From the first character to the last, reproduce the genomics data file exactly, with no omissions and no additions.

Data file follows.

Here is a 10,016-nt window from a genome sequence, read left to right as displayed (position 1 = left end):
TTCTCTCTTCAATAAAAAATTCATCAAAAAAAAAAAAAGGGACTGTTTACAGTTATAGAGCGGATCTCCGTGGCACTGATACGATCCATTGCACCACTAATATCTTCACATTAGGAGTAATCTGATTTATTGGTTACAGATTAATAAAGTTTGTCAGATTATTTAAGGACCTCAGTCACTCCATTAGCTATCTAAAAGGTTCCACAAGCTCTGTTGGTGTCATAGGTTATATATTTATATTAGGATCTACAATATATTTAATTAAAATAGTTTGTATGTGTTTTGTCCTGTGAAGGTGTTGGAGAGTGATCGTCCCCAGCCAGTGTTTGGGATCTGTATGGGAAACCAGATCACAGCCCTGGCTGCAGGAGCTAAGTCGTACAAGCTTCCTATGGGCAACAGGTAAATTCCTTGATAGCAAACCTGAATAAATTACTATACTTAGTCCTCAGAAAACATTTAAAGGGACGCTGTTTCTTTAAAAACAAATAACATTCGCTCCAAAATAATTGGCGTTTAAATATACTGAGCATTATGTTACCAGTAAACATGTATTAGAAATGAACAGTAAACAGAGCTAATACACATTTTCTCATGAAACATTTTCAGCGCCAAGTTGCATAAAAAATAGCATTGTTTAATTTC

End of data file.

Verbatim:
Here is a 10,016-nt window from a genome sequence, read left to right as displayed (position 1 = left end):
TTCTCTCTTCAATAAAAAATTCATCAAAAAAAAAAAAAGGGACTGTTTACAGTTATAGAGCGGATCTCCGTGGCACTGATACGATCCATTGCACCACTAATATCTTCACATTAGGAGTAATCTGATTTATTGGTTACAGATTAATAAAGTTTGTCAGATTATTTAAGGACCTCAGTCACTCCATTAGCTATCTAAAAGGTTCCACAAGCTCTGTTGGTGTCATAGGTTATATATTTATATTAGGATCTACAATATATTTAATTAAAATAGTTTGTATGTGTTTTGTCCTGTGAAGGTGTTGGAGAGTGATCGTCCCCAGCCAGTGTTTGGGATCTGTATGGGAAACCAGATCACAGCCCTGGCTGCAGGAGCTAAGTCGTACAAGCTTCCTATGGGCAACAGGTAAATTCCTTGATAGCAAACCTGAATAAATTACTATACTTAGTCCTCAGAAAACATTTAAAGGGACGCTGTTTCTTTAAAAACAAATAACATTCGCTCCAAAATAATTGGCGTTTAAATATACTGAGCATTATGTTACCAGTAAACATGTATTAGAAATGAACAGTAAACAGAGCTAATACACATTTTCTCATGAAACATTTTCAGCGCCAAGTTGCATAAAAAATAGCATTGTTTAATTTC